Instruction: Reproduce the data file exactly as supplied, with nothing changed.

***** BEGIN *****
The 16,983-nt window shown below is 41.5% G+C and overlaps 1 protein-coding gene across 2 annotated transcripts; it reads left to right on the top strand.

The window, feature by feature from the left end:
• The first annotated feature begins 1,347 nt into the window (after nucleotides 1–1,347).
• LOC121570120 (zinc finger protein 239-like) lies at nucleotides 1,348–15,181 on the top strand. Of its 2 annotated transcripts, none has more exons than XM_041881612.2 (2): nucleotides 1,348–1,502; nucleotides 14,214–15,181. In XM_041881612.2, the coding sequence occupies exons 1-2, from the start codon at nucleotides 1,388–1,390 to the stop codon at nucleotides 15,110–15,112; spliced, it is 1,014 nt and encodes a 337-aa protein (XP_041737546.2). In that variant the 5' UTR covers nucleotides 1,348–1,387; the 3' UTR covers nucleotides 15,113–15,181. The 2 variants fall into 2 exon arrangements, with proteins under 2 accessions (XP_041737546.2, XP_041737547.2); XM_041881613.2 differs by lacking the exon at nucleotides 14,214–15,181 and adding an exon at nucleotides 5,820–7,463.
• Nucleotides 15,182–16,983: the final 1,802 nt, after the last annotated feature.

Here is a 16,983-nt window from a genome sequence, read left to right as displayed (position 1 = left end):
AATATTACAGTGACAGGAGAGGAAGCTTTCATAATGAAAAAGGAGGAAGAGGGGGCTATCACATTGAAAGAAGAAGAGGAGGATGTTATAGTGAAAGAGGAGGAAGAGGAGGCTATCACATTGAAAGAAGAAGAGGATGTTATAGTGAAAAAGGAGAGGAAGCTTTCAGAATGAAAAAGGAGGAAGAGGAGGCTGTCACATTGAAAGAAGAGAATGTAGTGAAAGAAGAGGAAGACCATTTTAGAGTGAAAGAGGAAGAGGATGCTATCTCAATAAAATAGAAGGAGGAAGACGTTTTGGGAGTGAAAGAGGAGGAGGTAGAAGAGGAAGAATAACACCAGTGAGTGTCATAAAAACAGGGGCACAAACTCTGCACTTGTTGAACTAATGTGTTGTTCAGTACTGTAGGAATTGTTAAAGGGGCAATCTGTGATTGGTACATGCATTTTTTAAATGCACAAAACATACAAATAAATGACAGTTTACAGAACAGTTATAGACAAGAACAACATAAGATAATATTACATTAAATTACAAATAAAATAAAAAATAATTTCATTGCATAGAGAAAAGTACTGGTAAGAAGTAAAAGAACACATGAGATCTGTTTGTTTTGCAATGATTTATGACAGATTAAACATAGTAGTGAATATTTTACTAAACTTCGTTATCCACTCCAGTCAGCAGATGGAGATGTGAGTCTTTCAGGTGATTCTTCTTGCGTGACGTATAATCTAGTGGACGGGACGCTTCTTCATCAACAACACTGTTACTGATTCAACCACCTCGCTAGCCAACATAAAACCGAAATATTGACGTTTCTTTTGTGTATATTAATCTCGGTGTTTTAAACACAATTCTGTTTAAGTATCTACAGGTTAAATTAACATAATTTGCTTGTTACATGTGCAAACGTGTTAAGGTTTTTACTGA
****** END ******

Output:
The 16,983-nt window shown below is 41.5% G+C and overlaps 1 protein-coding gene across 2 annotated transcripts; it reads left to right on the top strand.

The window, feature by feature from the left end:
• The first annotated feature begins 1,347 nt into the window (after nucleotides 1–1,347).
• LOC121570120 (zinc finger protein 239-like) lies at nucleotides 1,348–15,181 on the top strand. Of its 2 annotated transcripts, none has more exons than XM_041881612.2 (2): nucleotides 1,348–1,502; nucleotides 14,214–15,181. In XM_041881612.2, the coding sequence occupies exons 1-2, from the start codon at nucleotides 1,388–1,390 to the stop codon at nucleotides 15,110–15,112; spliced, it is 1,014 nt and encodes a 337-aa protein (XP_041737546.2). In that variant the 5' UTR covers nucleotides 1,348–1,387; the 3' UTR covers nucleotides 15,113–15,181. The 2 variants fall into 2 exon arrangements, with proteins under 2 accessions (XP_041737546.2, XP_041737547.2); XM_041881613.2 differs by lacking the exon at nucleotides 14,214–15,181 and adding an exon at nucleotides 5,820–7,463.
• Nucleotides 15,182–16,983: the final 1,802 nt, after the last annotated feature.

Here is a 16,983-nt window from a genome sequence, read left to right as displayed (position 1 = left end):
AATATTACAGTGACAGGAGAGGAAGCTTTCATAATGAAAAAGGAGGAAGAGGGGGCTATCACATTGAAAGAAGAAGAGGAGGATGTTATAGTGAAAGAGGAGGAAGAGGAGGCTATCACATTGAAAGAAGAAGAGGATGTTATAGTGAAAAAGGAGAGGAAGCTTTCAGAATGAAAAAGGAGGAAGAGGAGGCTGTCACATTGAAAGAAGAGAATGTAGTGAAAGAAGAGGAAGACCATTTTAGAGTGAAAGAGGAAGAGGATGCTATCTCAATAAAATAGAAGGAGGAAGACGTTTTGGGAGTGAAAGAGGAGGAGGTAGAAGAGGAAGAATAACACCAGTGAGTGTCATAAAAACAGGGGCACAAACTCTGCACTTGTTGAACTAATGTGTTGTTCAGTACTGTAGGAATTGTTAAAGGGGCAATCTGTGATTGGTACATGCATTTTTTAAATGCACAAAACATACAAATAAATGACAGTTTACAGAACAGTTATAGACAAGAACAACATAAGATAATATTACATTAAATTACAAATAAAATAAAAAATAATTTCATTGCATAGAGAAAAGTACTGGTAAGAAGTAAAAGAACACATGAGATCTGTTTGTTTTGCAATGATTTATGACAGATTAAACATAGTAGTGAATATTTTACTAAACTTCGTTATCCACTCCAGTCAGCAGATGGAGATGTGAGTCTTTCAGGTGATTCTTCTTGCGTGACGTATAATCTAGTGGACGGGACGCTTCTTCATCAACAACACTGTTACTGATTCAACCACCTCGCTAGCCAACATAAAACCGAAATATTGACGTTTCTTTTGTGTATATTAATCTCGGTGTTTTAAACACAATTCTGTTTAAGTATCTACAGGTTAAATTAACATAATTTGCTTGTTACATGTGCAAACGTGTTAAGGTTTTTACTGA